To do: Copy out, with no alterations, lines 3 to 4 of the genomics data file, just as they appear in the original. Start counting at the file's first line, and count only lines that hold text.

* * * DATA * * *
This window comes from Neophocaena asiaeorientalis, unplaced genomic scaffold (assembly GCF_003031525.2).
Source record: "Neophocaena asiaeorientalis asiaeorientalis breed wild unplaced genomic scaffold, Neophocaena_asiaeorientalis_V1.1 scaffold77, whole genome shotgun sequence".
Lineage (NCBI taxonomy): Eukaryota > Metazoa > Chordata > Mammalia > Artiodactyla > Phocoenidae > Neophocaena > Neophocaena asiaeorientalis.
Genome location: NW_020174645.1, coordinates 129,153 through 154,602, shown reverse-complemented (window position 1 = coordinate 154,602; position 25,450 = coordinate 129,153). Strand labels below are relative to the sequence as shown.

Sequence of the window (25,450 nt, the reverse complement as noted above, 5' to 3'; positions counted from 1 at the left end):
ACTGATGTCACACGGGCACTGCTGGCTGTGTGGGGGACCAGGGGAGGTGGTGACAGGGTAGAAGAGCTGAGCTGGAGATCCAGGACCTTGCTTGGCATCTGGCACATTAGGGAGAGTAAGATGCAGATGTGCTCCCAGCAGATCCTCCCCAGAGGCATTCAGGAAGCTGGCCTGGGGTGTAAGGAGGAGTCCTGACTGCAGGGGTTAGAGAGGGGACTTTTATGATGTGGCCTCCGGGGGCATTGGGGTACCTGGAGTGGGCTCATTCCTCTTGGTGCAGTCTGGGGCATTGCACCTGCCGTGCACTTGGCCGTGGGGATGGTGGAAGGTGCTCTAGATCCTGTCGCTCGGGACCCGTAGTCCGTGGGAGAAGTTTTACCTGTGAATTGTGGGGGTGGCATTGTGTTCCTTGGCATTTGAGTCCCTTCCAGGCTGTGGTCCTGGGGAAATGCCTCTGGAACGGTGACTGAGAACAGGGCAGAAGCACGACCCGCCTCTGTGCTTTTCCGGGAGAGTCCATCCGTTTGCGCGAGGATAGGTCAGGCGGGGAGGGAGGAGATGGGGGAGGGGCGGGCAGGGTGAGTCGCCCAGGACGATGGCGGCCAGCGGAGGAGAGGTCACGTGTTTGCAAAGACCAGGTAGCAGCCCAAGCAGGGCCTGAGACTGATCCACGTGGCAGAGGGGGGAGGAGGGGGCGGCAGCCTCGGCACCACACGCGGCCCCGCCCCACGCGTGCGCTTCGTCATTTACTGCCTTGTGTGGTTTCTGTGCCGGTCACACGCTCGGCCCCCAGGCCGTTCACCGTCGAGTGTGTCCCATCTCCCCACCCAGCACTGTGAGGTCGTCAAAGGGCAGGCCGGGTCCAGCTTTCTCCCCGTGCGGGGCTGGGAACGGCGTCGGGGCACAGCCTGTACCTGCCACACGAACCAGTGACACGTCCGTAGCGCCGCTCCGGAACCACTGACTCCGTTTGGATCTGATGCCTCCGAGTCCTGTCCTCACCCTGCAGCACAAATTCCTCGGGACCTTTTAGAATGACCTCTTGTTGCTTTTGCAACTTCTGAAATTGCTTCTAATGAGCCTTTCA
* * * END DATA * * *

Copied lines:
Lineage (NCBI taxonomy): Eukaryota > Metazoa > Chordata > Mammalia > Artiodactyla > Phocoenidae > Neophocaena > Neophocaena asiaeorientalis.
Genome location: NW_020174645.1, coordinates 129,153 through 154,602, shown reverse-complemented (window position 1 = coordinate 154,602; position 25,450 = coordinate 129,153). Strand labels below are relative to the sequence as shown.